So let me now get this straight: the activists who brought us Motor Voter - which allows people to become registered voters by way of getting a drivers license or applying for public assistance (where they are given a government -issued document authorizing their receipt of public assistance) are now saying that it is burdensome to have to present such government issued documents when appearing to vote.
So are the activists saying that Motor Voter has failed? How did these voters who have no identification get registered to vote in the first place?
The voter rights activists defy common sense and logic. A poor person presumably qualifies for and receives government assistance - which requires government issued documents for receipt of that assistance.
Do these elderly persons receive social security and medicare payments? Presumably so. The documents required to receive public assistance suffice under Indiana law as voter identification for voting purposes.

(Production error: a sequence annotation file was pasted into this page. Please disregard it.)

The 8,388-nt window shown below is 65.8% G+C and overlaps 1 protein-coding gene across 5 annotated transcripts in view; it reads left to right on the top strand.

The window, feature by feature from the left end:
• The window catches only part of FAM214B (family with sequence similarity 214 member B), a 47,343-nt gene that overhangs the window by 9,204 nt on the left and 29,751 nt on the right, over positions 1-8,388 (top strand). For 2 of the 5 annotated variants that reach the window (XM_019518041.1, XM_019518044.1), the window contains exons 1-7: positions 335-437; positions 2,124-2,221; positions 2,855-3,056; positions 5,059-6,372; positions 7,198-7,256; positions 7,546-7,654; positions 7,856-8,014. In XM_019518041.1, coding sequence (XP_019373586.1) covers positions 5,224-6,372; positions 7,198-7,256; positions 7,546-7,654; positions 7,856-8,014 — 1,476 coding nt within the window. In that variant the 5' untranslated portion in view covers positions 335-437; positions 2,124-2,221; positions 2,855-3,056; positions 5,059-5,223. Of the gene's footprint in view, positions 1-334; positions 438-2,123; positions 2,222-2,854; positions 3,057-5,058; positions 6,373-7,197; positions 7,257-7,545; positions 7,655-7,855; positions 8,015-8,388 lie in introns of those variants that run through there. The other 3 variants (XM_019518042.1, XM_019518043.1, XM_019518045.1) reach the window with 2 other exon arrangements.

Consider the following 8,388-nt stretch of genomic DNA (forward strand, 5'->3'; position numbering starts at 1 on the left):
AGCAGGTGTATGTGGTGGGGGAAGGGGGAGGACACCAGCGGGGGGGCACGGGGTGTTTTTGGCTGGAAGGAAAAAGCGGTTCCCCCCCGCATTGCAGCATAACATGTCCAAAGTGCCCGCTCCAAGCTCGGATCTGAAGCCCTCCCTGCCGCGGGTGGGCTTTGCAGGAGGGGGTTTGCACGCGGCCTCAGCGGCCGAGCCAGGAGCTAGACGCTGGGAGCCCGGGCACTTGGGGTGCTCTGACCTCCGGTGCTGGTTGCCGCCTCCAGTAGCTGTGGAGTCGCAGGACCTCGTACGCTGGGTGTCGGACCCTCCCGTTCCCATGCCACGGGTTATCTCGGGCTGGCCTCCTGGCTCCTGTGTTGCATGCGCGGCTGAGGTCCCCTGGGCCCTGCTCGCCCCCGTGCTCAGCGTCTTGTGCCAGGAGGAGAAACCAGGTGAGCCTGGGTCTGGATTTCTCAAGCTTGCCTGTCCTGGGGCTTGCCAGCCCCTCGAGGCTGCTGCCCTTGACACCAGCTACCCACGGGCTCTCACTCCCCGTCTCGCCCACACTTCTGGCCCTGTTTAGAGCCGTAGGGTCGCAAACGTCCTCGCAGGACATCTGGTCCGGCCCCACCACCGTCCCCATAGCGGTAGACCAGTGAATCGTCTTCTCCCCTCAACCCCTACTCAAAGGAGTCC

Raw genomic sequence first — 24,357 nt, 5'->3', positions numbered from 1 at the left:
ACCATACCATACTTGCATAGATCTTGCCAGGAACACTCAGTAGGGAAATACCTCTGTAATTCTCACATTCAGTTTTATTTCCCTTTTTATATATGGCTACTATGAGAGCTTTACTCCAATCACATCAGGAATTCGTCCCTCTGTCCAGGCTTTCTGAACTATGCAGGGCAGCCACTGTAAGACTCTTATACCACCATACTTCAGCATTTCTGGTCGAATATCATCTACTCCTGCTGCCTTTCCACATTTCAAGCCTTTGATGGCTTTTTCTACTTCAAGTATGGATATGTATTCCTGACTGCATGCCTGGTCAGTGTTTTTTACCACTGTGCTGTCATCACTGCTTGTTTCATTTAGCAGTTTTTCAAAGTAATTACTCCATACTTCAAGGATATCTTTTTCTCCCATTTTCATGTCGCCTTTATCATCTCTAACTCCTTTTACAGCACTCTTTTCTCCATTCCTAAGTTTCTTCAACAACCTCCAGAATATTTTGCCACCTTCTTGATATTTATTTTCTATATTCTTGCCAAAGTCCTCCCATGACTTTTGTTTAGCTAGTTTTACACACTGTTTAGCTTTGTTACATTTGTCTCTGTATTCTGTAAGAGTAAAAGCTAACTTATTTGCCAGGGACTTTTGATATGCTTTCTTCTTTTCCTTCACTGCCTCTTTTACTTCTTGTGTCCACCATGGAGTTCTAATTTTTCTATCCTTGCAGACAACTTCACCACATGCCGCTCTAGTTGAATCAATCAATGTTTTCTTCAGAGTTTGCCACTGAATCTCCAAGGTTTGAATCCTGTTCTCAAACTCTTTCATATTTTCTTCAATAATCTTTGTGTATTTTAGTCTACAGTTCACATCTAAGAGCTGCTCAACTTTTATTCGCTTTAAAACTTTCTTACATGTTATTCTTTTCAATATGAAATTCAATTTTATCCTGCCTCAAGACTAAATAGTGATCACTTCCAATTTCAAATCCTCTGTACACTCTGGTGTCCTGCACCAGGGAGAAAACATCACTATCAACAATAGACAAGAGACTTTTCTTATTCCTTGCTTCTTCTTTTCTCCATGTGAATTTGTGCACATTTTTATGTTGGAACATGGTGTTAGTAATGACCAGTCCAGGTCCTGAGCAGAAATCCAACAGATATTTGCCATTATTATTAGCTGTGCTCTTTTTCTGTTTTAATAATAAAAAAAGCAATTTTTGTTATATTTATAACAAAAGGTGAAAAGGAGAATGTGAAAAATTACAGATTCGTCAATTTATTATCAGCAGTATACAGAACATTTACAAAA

What, pray tell, is wrong with that?
The burden is not just minimal, it virtually non-existent!
But notwithstanding the facts and the common sense and logic that is always absent from these discussions, we are here today to bemoan the burden of producing proof of identity in order to cast a ballot.
I can't enter most office buildings in Washington DC without producing my photo identification.
I can't get on a train or a plane without producing my photo identification.
I can't get a key to my hotel room without producing my photo identification.
I can't claim my luggage from the bellman without producing my photo identification.
I can't use a credit card in many stores or cities without producing my photo identification.
I can't rent a pullcart for my golf clubs at Hains Point public golf course in the District of Columbia without surrendering my drivers license until I return the pull-cart to the starter.
And I can't get into the United States Capitol for a meeting without producing my photo identification. So here's a question for you, Senators: are you saying that it is an egregious denial of citizens irghts to require photo identification for voting while denying the opportunity for these same aggrieved individuals to gain entrance to their United States Capitol without a photo ID?